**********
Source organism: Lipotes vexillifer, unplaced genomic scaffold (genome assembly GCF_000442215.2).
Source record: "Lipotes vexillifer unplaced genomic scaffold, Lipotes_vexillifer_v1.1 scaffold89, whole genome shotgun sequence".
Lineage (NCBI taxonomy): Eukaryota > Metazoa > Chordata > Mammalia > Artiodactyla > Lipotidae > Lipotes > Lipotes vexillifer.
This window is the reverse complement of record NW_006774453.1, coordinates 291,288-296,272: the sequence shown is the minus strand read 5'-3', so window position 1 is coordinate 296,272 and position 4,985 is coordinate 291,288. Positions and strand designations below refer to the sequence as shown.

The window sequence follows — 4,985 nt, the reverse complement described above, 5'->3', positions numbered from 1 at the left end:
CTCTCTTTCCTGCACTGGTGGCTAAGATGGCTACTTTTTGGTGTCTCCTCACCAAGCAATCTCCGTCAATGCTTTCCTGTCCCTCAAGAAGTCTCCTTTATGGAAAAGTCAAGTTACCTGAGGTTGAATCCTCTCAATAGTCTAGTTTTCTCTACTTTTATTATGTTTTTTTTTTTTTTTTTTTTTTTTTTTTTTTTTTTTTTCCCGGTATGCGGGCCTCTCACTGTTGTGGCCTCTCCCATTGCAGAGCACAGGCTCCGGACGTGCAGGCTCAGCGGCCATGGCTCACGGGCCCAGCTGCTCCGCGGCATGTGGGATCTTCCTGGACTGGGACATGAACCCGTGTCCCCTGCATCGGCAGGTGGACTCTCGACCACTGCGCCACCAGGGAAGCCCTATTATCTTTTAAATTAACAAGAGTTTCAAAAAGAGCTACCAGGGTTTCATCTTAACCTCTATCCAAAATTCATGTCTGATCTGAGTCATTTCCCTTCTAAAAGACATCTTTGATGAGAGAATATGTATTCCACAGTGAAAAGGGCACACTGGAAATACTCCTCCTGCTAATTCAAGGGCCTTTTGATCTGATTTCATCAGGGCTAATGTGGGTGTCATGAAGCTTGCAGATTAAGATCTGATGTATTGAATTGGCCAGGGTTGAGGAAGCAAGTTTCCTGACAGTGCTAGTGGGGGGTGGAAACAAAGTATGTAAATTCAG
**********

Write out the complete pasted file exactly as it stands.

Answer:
Source organism: Lipotes vexillifer, unplaced genomic scaffold (genome assembly GCF_000442215.2).
Source record: "Lipotes vexillifer unplaced genomic scaffold, Lipotes_vexillifer_v1.1 scaffold89, whole genome shotgun sequence".
Lineage (NCBI taxonomy): Eukaryota > Metazoa > Chordata > Mammalia > Artiodactyla > Lipotidae > Lipotes > Lipotes vexillifer.
This window is the reverse complement of record NW_006774453.1, coordinates 291,288-296,272: the sequence shown is the minus strand read 5'-3', so window position 1 is coordinate 296,272 and position 4,985 is coordinate 291,288. Positions and strand designations below refer to the sequence as shown.

The window sequence follows — 4,985 nt, the reverse complement described above, 5'->3', positions numbered from 1 at the left end:
CTCTCTTTCCTGCACTGGTGGCTAAGATGGCTACTTTTTGGTGTCTCCTCACCAAGCAATCTCCGTCAATGCTTTCCTGTCCCTCAAGAAGTCTCCTTTATGGAAAAGTCAAGTTACCTGAGGTTGAATCCTCTCAATAGTCTAGTTTTCTCTACTTTTATTATGTTTTTTTTTTTTTTTTTTTTTTTTTTTTTTTTTTTTTTCCCGGTATGCGGGCCTCTCACTGTTGTGGCCTCTCCCATTGCAGAGCACAGGCTCCGGACGTGCAGGCTCAGCGGCCATGGCTCACGGGCCCAGCTGCTCCGCGGCATGTGGGATCTTCCTGGACTGGGACATGAACCCGTGTCCCCTGCATCGGCAGGTGGACTCTCGACCACTGCGCCACCAGGGAAGCCCTATTATCTTTTAAATTAACAAGAGTTTCAAAAAGAGCTACCAGGGTTTCATCTTAACCTCTATCCAAAATTCATGTCTGATCTGAGTCATTTCCCTTCTAAAAGACATCTTTGATGAGAGAATATGTATTCCACAGTGAAAAGGGCACACTGGAAATACTCCTCCTGCTAATTCAAGGGCCTTTTGATCTGATTTCATCAGGGCTAATGTGGGTGTCATGAAGCTTGCAGATTAAGATCTGATGTATTGAATTGGCCAGGGTTGAGGAAGCAAGTTTCCTGACAGTGCTAGTGGGGGGTGGAAACAAAGTATGTAAATTCAG